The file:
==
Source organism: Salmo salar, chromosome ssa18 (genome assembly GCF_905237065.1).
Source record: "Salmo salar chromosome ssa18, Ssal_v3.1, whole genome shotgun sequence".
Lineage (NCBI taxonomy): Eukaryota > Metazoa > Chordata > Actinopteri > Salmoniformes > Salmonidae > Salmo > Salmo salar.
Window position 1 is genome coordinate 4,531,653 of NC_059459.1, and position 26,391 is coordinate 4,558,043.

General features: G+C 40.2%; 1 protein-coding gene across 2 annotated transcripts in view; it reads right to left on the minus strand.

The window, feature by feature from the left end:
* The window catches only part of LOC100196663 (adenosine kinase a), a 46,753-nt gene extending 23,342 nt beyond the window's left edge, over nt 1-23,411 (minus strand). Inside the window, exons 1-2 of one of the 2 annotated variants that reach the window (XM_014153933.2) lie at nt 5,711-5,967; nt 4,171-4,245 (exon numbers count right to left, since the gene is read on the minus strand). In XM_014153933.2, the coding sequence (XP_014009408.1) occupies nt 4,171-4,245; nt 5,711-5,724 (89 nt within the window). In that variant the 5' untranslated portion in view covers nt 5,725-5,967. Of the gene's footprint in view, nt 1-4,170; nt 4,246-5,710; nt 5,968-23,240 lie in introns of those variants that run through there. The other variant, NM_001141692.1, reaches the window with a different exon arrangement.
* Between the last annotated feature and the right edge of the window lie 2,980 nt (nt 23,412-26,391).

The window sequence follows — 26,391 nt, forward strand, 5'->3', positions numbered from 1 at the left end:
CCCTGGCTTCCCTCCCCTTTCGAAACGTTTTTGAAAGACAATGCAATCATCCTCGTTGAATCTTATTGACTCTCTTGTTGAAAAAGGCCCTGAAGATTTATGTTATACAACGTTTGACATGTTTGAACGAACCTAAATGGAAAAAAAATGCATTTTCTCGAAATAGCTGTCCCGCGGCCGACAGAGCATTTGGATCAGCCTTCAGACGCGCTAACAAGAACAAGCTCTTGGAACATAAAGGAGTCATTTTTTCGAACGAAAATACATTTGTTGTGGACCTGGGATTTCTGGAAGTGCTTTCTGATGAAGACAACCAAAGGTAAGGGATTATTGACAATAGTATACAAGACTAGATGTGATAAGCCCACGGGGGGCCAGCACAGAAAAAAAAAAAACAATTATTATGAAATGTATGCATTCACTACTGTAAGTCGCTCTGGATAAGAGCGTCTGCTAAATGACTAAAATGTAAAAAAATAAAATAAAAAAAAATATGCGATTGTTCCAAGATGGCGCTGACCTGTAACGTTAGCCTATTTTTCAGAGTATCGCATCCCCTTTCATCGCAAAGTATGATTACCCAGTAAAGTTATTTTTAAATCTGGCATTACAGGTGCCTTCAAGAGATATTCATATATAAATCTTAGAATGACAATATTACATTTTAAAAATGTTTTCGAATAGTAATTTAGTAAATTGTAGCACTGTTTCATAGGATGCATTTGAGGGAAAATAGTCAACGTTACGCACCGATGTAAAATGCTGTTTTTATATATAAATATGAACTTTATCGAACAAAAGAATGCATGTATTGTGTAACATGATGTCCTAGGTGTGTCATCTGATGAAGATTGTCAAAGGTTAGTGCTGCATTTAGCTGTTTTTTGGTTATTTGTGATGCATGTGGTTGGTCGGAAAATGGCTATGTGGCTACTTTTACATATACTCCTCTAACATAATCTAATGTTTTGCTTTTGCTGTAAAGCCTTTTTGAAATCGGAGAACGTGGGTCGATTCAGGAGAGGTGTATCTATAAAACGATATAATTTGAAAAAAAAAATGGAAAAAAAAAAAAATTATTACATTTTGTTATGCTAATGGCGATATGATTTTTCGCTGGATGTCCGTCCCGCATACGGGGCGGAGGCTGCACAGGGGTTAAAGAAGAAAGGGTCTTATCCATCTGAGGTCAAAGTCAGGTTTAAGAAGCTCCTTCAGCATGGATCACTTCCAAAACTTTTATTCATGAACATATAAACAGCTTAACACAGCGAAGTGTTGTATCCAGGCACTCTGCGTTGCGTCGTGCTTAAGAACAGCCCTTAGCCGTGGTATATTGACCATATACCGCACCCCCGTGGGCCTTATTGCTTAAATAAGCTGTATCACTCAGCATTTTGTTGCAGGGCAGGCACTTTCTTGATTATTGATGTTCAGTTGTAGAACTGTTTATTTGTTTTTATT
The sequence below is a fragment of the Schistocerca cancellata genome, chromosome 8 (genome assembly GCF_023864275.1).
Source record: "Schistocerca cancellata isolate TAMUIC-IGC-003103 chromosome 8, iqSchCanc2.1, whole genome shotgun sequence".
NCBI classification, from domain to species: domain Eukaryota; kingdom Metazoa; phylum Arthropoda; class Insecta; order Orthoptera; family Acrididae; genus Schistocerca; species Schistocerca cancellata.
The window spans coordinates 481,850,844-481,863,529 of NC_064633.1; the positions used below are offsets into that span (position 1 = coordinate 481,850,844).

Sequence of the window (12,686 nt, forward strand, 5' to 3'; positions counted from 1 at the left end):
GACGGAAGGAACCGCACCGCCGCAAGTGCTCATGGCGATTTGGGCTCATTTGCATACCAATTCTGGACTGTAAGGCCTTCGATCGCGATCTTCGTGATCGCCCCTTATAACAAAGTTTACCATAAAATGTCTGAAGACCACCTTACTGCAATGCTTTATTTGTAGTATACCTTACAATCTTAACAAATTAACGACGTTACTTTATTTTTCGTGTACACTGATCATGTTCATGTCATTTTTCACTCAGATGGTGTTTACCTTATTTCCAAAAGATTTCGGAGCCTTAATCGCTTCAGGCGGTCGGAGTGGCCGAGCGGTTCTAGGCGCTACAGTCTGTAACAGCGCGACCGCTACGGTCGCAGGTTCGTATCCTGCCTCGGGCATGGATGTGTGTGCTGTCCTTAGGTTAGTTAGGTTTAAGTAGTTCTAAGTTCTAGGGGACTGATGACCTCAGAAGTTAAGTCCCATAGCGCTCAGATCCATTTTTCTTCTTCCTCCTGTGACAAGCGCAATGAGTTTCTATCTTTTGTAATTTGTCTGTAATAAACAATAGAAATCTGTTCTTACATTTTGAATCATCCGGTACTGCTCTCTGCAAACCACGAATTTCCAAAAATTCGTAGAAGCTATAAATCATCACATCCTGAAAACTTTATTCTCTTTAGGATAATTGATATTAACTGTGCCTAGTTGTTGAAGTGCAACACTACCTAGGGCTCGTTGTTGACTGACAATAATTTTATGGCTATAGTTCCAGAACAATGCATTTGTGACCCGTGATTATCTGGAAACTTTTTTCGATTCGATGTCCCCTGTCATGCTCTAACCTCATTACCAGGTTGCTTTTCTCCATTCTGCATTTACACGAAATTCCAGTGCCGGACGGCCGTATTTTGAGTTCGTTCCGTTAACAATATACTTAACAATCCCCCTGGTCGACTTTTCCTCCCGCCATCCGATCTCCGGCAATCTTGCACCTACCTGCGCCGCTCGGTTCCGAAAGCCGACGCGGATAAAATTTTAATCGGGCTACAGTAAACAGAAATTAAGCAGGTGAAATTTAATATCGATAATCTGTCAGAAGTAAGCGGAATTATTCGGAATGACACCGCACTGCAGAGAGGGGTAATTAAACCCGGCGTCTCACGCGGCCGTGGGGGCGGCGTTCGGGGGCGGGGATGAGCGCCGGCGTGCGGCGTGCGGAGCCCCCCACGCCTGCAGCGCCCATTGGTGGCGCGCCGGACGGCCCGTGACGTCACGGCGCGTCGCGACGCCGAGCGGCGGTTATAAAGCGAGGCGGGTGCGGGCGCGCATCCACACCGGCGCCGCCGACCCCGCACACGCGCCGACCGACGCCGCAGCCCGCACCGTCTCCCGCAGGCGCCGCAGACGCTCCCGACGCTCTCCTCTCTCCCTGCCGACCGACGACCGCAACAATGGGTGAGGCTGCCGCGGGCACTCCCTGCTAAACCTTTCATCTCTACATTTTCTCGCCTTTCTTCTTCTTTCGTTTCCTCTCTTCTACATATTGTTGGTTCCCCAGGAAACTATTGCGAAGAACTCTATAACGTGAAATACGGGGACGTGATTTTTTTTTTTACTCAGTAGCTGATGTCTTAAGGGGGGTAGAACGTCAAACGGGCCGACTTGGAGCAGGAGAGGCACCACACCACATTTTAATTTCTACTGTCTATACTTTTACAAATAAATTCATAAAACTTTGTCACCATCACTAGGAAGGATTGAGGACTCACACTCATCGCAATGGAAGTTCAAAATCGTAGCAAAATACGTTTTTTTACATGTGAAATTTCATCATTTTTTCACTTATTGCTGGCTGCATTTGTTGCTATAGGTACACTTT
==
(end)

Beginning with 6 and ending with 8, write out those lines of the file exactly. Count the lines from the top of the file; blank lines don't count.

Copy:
The window, feature by feature from the left end:
* The window catches only part of LOC100196663 (adenosine kinase a), a 46,753-nt gene extending 23,342 nt beyond the window's left edge, over nt 1-23,411 (minus strand). Inside the window, exons 1-2 of one of the 2 annotated variants that reach the window (XM_014153933.2) lie at nt 5,711-5,967; nt 4,171-4,245 (exon numbers count right to left, since the gene is read on the minus strand). In XM_014153933.2, the coding sequence (XP_014009408.1) occupies nt 4,171-4,245; nt 5,711-5,724 (89 nt within the window). In that variant the 5' untranslated portion in view covers nt 5,725-5,967. Of the gene's footprint in view, nt 1-4,170; nt 4,246-5,710; nt 5,968-23,240 lie in introns of those variants that run through there. The other variant, NM_001141692.1, reaches the window with a different exon arrangement.
* Between the last annotated feature and the right edge of the window lie 2,980 nt (nt 23,412-26,391).